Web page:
Date of Award

Fall 9-2018

Document Type


Degree Name

Doctor of Education (EdD)



First Advisor

Dr. Shelly Fransen

Second Advisor

Dr. Sherry DeVore

Third Advisor

Dr. Danny Humble


The purpose of this study was to contribute to the understanding of teacher retention by researching factors that influence veteran teachers to remain in Missouri’s K-8 school districts. School districts all across the nation face the daunting task of improving student achievement in the face of teacher shortages, especially in rural areas and in hard-to-staff content fields such as math and science (Carver-Thomas & Darling-Hammond, 2017; Harrington, 2017). Utilizing a mixed-methods approach, the researcher sought to articulate the core perceptions of superintendents and veteran teachers that lead to longevity and retention in the K-8 school environment and to identify the factors that influence retention of teachers in Missouri K-8 districts. Research participants included Missouri K-8 superintendents and veteran teachers. Through interviews and surveys, perceptions regarding factors that influence teacher retention in K-8 districts were identified and analyzed for statistical differences. Interviews were conducted, responses summarized and categorized using open and axial coding, and similarities and commonalities identified. Survey data were analyzed using descriptive and inferential statistics to provide summaries to test the null hypothesis and report comparative data. The survey data analysis included use of the Mann-Whitney U test to determine whether two uncorrelated groups differed significantly. Survey data findings indicated no significant differences between K-8 superintendent and veteran teacher perceptions regarding retention factors. Interview and survey data conclusions revealed common retention factors such as culture/climate; administrative and community support and recognition; salary; working conditions (small class sizes/autonomy); and making a difference, or the work itself.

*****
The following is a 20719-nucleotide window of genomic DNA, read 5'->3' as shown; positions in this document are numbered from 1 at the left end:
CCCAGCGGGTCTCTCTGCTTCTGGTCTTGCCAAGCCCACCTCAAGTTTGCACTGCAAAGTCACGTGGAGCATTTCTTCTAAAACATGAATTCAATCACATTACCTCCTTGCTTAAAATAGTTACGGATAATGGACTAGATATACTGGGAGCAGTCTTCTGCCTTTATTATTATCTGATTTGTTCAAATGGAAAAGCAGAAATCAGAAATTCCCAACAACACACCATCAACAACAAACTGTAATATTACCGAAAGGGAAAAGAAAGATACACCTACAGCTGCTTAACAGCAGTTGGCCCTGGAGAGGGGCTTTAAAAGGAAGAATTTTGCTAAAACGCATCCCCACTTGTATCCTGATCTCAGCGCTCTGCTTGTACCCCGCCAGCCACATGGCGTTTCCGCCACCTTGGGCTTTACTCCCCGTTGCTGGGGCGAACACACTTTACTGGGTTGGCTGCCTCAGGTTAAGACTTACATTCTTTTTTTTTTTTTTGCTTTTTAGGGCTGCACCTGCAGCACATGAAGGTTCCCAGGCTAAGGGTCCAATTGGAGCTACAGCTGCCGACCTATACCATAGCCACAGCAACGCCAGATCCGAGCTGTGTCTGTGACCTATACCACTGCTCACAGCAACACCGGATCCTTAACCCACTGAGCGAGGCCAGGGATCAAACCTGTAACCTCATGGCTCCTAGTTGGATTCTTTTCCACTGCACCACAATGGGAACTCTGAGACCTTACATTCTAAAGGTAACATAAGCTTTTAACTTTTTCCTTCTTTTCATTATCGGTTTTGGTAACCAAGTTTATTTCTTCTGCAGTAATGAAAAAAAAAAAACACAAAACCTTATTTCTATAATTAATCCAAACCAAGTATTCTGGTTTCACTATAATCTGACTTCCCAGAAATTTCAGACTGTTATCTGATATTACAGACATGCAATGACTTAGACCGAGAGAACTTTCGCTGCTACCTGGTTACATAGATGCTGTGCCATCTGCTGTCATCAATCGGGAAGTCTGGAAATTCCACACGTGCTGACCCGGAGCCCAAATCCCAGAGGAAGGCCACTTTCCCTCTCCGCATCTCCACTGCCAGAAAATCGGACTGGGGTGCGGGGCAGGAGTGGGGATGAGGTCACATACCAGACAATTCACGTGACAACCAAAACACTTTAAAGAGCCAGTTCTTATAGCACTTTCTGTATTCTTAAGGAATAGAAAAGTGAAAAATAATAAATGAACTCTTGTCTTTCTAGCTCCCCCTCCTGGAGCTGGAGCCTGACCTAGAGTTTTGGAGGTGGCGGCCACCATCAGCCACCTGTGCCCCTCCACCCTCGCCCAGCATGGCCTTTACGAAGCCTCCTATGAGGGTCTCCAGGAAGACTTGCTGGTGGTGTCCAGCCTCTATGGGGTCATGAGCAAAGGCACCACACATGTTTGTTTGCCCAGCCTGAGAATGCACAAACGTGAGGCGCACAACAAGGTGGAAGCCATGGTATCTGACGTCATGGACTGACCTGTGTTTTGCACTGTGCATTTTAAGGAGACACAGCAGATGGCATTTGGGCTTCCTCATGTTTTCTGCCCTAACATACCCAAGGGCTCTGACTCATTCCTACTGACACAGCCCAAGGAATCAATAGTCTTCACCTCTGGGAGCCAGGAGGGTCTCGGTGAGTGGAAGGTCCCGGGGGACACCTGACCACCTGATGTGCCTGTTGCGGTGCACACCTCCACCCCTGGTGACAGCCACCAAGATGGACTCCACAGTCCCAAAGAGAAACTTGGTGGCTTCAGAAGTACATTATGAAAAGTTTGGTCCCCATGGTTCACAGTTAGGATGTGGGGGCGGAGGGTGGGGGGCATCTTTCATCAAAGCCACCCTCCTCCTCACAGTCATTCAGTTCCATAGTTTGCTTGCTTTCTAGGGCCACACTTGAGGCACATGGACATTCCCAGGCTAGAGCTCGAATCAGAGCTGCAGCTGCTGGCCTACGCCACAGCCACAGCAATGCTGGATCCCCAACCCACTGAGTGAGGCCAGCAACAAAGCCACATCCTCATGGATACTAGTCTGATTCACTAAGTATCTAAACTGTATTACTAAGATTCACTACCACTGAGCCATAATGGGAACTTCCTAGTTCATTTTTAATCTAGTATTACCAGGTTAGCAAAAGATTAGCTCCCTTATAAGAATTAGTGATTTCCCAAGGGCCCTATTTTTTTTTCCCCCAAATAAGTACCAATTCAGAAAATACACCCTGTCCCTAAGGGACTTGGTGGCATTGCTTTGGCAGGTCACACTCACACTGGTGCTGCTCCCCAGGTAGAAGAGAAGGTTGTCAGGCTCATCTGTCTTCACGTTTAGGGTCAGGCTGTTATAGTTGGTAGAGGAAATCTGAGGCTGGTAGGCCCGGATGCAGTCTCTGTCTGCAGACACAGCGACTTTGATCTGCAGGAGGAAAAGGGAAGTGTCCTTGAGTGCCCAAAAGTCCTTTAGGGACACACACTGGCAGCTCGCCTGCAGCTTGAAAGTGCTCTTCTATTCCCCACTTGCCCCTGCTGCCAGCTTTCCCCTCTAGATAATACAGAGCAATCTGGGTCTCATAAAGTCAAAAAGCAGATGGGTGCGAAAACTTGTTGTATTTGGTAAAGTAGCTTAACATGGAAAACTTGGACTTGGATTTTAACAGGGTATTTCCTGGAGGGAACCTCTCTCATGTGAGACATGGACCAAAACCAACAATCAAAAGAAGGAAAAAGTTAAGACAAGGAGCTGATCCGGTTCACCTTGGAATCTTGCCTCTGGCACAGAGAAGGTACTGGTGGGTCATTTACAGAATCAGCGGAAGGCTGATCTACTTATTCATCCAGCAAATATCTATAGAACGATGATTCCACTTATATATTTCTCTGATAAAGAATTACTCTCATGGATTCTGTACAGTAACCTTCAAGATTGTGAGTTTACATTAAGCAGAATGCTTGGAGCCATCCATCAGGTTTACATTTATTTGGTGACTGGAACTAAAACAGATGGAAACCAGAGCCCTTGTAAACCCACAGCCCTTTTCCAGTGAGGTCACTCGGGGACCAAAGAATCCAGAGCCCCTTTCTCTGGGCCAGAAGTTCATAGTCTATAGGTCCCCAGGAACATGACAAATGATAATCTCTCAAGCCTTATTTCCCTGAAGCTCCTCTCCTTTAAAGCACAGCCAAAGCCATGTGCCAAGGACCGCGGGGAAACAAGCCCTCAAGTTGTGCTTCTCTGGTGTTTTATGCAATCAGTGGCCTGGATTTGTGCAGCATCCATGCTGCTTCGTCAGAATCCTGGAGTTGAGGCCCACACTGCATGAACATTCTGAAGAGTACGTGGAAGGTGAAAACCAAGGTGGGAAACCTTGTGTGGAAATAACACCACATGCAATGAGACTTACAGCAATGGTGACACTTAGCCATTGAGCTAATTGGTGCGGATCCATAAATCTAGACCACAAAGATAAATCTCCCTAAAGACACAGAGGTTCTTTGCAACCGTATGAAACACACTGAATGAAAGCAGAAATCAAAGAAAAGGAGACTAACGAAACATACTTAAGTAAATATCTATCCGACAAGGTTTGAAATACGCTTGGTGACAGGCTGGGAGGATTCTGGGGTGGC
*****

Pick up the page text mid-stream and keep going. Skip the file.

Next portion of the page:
Copyright 2018